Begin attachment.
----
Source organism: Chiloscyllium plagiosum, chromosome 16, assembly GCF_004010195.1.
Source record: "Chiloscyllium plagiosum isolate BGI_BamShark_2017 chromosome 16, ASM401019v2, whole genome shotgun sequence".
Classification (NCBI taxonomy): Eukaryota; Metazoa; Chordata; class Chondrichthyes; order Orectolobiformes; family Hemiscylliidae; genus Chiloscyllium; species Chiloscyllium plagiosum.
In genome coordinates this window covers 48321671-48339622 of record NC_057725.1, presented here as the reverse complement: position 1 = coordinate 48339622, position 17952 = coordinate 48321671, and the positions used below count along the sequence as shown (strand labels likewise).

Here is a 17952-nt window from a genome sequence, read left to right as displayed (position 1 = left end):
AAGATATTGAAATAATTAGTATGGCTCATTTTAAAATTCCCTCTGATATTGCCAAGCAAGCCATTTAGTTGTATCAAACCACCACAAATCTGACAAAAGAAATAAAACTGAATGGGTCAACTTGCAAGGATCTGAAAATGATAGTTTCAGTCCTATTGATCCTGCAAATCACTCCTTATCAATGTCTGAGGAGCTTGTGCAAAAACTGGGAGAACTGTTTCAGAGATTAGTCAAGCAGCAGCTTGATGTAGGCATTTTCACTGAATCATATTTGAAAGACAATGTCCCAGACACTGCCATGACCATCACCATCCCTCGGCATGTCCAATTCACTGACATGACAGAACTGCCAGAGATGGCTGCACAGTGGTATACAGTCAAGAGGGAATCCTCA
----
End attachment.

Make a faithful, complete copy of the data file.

Source organism: Chiloscyllium plagiosum, chromosome 16, assembly GCF_004010195.1.
Source record: "Chiloscyllium plagiosum isolate BGI_BamShark_2017 chromosome 16, ASM401019v2, whole genome shotgun sequence".
Classification (NCBI taxonomy): Eukaryota; Metazoa; Chordata; class Chondrichthyes; order Orectolobiformes; family Hemiscylliidae; genus Chiloscyllium; species Chiloscyllium plagiosum.
In genome coordinates this window covers 48321671-48339622 of record NC_057725.1, presented here as the reverse complement: position 1 = coordinate 48339622, position 17952 = coordinate 48321671, and the positions used below count along the sequence as shown (strand labels likewise).

Here is a 17952-nt window from a genome sequence, read left to right as displayed (position 1 = left end):
AAGATATTGAAATAATTAGTATGGCTCATTTTAAAATTCCCTCTGATATTGCCAAGCAAGCCATTTAGTTGTATCAAACCACCACAAATCTGACAAAAGAAATAAAACTGAATGGGTCAACTTGCAAGGATCTGAAAATGATAGTTTCAGTCCTATTGATCCTGCAAATCACTCCTTATCAATGTCTGAGGAGCTTGTGCAAAAACTGGGAGAACTGTTTCAGAGATTAGTCAAGCAGCAGCTTGATGTAGGCATTTTCACTGAATCATATTTGAAAGACAATGTCCCAGACACTGCCATGACCATCACCATCCCTCGGCATGTCCAATTCACTGACATGACAGAACTGCCAGAGATGGCTGCACAGTGGTATACAGTCAAGAGGGAATCCTCA